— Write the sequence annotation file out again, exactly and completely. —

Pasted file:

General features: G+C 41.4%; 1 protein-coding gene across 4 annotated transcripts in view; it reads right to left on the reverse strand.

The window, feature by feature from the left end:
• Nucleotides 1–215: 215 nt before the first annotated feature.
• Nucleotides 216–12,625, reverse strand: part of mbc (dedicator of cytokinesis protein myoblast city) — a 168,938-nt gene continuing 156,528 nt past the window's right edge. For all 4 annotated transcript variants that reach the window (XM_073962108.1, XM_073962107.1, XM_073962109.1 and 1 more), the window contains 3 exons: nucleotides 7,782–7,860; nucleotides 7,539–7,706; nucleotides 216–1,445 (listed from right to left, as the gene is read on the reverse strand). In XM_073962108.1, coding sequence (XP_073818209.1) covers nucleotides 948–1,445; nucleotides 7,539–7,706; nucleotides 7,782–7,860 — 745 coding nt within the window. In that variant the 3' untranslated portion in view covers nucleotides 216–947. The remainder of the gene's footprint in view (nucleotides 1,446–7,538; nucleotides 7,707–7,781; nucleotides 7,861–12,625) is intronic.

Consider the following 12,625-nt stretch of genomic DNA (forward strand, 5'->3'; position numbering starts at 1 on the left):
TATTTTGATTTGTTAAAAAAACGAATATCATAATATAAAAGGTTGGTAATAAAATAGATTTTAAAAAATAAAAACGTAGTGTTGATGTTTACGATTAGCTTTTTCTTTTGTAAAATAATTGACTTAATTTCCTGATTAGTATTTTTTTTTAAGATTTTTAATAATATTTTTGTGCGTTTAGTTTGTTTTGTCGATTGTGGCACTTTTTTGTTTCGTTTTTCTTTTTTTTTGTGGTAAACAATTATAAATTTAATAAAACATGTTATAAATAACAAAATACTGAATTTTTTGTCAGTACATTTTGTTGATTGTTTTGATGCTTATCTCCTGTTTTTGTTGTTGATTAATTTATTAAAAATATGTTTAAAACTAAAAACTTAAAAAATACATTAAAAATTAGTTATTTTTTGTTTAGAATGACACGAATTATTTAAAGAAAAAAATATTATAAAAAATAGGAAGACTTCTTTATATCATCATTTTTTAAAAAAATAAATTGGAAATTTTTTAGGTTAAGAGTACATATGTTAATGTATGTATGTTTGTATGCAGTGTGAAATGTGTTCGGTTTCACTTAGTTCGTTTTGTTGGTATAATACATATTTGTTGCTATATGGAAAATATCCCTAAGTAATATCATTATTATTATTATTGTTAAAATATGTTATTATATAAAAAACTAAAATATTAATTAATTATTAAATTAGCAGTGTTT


General features: G+C 41.4%; 1 protein-coding gene across 4 annotated transcripts in view; it reads right to left on the reverse strand.

The window, feature by feature from the left end:
• Nucleotides 1–215: 215 nt before the first annotated feature.
• Nucleotides 216–12,625, reverse strand: part of mbc (dedicator of cytokinesis protein myoblast city) — a 168,938-nt gene continuing 156,528 nt past the window's right edge. For all 4 annotated transcript variants that reach the window (XM_073962108.1, XM_073962107.1, XM_073962109.1 and 1 more), the window contains 3 exons: nucleotides 7,782–7,860; nucleotides 7,539–7,706; nucleotides 216–1,445 (listed from right to left, as the gene is read on the reverse strand). In XM_073962108.1, coding sequence (XP_073818209.1) covers nucleotides 948–1,445; nucleotides 7,539–7,706; nucleotides 7,782–7,860 — 745 coding nt within the window. In that variant the 3' untranslated portion in view covers nucleotides 216–947. The remainder of the gene's footprint in view (nucleotides 1,446–7,538; nucleotides 7,707–7,781; nucleotides 7,861–12,625) is intronic.

Consider the following 12,625-nt stretch of genomic DNA (forward strand, 5'->3'; position numbering starts at 1 on the left):
TATTTTGATTTGTTAAAAAAACGAATATCATAATATAAAAGGTTGGTAATAAAATAGATTTTAAAAAATAAAAACGTAGTGTTGATGTTTACGATTAGCTTTTTCTTTTGTAAAATAATTGACTTAATTTCCTGATTAGTATTTTTTTTTAAGATTTTTAATAATATTTTTGTGCGTTTAGTTTGTTTTGTCGATTGTGGCACTTTTTTGTTTCGTTTTTCTTTTTTTTTGTGGTAAACAATTATAAATTTAATAAAACATGTTATAAATAACAAAATACTGAATTTTTTGTCAGTACATTTTGTTGATTGTTTTGATGCTTATCTCCTGTTTTTGTTGTTGATTAATTTATTAAAAATATGTTTAAAACTAAAAACTTAAAAAATACATTAAAAATTAGTTATTTTTTGTTTAGAATGACACGAATTATTTAAAGAAAAAAATATTATAAAAAATAGGAAGACTTCTTTATATCATCATTTTTTAAAAAAATAAATTGGAAATTTTTTAGGTTAAGAGTACATATGTTAATGTATGTATGTTTGTATGCAGTGTGAAATGTGTTCGGTTTCACTTAGTTCGTTTTGTTGGTATAATACATATTTGTTGCTATATGGAAAATATCCCTAAGTAATATCATTATTATTATTATTGTTAAAATATGTTATTATATAAAAAACTAAAATATTAATTAATTATTAAATTAGCAGTGTTT